However, a noteworthy observation about the study population was that they had enrolled many older participants, and also many with obesity. Because higher age and higher levels of body fat mass are both associated with insulin resistance and glucose intolerance, this raises the possibility that those experiencing excessive circulating sugar spikes >200 mg/dL were, in fact, suffering from an early stage of glucose intolerance that had not (yet) transitioned to pre-diabetes.
To provide some more data points on this latter hypothesis, let’s look at a few other studies in which CGM data of healthy people were analyzed.
A particularly insightful one was published by Freckmann and colleagues in 2007. Their study shows that in healthy, young, and lean men and women, the highest peak blood sugar that ever occurred was 171 mg/dL, even after standardized very high glycemic load meals. The average peak glucose was between 130 and 140 mg/dL, even under these very high glycemic load conditions, and CGM glucose concentrations in these healthy participants were below 140 mg/dL 99.2% of the time.
Very similar data were generated by the Juvenile Diabetes Research Foundation CGM Study Group. According to their data, circulating glucose concentrations >140 mg/dL are uncommon in healthy individuals with normal glucose tolerance, as their cohort of youth and younger adults spent only 0.4% of their time with glucose levels > 140 mg/dL.
That figure was a bit higher in a study by Mazze and colleagues, who found that people with normal glucose tolerance (by clinical criteria) spend 4% of their time in the range >140 mg/dL, but only 0.1% of their time > 200 mg/dL.
Another 2018 study by Rodriguez-Segade and colleagues compared CGM data in men and women with prediabetes or normal glucose tolerance, as determined by standardized clinical testing. Both groups were quite heterogeneous by age and adiposity, i.e., both the prediabetes and normal glucose tolerance groups had some older and heavier participants. Overall, participants in the healthy group spent 97.4% of their time in the 70-140 mg/dL range, but 5% of them experienced at least one sugar spike over 200 mg/dL. Notably, those 5% with peaks >200 mg/dL exhibited overall CGM glucose concentrations more similar to the prediabetic group than those of their healthy peers who did not experience any spike over 200 mg/dL. Similarly, those healthy participants who spent the most time in CGM sugar range >140 mg/dL were the older and higher BMI participants.
Additional evidence that only few people with normal glucose tolerance experience blood sugar spikes, and that those tend to be the older and heavier individuals, was published by Shah et al. in 2019. They studied the CGM data of 153 participants who were 7 to 80 years old. Those participants who were younger than 18 years spent only 1.5% of their time with sugar levels >140 mg/dL, while that figure was 4.1% in those older than 60 years.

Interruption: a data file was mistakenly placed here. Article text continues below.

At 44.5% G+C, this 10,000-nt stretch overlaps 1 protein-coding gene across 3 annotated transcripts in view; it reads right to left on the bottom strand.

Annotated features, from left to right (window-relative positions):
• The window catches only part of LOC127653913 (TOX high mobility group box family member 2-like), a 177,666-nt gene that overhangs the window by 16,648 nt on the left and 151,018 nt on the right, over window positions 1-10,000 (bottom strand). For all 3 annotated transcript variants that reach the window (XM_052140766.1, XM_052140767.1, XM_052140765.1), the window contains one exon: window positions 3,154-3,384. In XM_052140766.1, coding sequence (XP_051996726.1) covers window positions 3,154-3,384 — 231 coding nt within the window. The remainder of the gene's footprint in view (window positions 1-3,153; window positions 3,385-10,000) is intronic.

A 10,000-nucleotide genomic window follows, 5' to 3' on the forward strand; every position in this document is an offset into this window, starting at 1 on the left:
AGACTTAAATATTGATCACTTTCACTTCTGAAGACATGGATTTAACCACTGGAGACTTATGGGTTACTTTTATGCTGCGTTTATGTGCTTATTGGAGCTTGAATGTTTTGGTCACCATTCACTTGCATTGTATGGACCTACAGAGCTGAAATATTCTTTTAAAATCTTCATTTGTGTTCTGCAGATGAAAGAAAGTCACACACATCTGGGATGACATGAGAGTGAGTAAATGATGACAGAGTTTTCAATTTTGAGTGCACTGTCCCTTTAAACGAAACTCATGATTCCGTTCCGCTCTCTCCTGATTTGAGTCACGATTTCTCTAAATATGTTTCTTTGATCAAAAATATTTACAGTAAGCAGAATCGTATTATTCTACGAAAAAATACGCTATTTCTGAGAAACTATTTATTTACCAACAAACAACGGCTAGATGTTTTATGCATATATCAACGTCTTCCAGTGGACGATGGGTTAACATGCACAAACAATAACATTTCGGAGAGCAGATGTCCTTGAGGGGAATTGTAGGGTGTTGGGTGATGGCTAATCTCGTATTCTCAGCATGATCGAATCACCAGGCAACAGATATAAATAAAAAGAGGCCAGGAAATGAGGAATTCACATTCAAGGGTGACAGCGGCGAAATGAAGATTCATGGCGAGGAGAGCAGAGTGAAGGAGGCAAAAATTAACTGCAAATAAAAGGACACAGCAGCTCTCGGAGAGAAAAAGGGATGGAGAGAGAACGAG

Further evidence that increased body weight leads to impaired glucose tolerance, even if it has not (yet) been detected by standardized clinical tests, was provided by Chan and colleagues in 2015. They looked at CGM data of youth with obesity who had normal glucose tolerance, as defined by fasting glucose < 100 mg/dL, 2-hour glucose <140 mg/dL during an oral glucose tolerance test, and HbA1c < 5.7%. In that group, some youth experienced sugar spikes up to 239 mg/dL, strongly suggesting impaired glucose tolerance.
Zhou et al. published in 2009 that among 434 healthy Chinese men and women, CGM data showed that time >140 mg/dL averaged 4.1%, but that only 1.8% of participants experienced any spike >200 mg/dL. As in other studies that had investigated the impact of age, mean CGM glucose levels and time >140 mg/dL increased with age.
Taken together, these data suggest that CGM glucose concentrations exceeding 140 mg/dL are rare in healthy, young, and lean individuals with truly normal glucose tolerance, and levels greater than 200 mg/dL almost never occur. In all studies, those who spend more time with glucose levels >140 mg/dL or even 200 mg/dL tend to be older or have an elevated body mass index, both factors that are associated with reduced glucose tolerance. These data provide support for the idea that any increase above 200 mg/dL is indicative of reduced glucose tolerance, even in those that – according to standardized clinical tests – do not have pre-diabetes or diabetes.
How To Think About Blood Sugar Spikes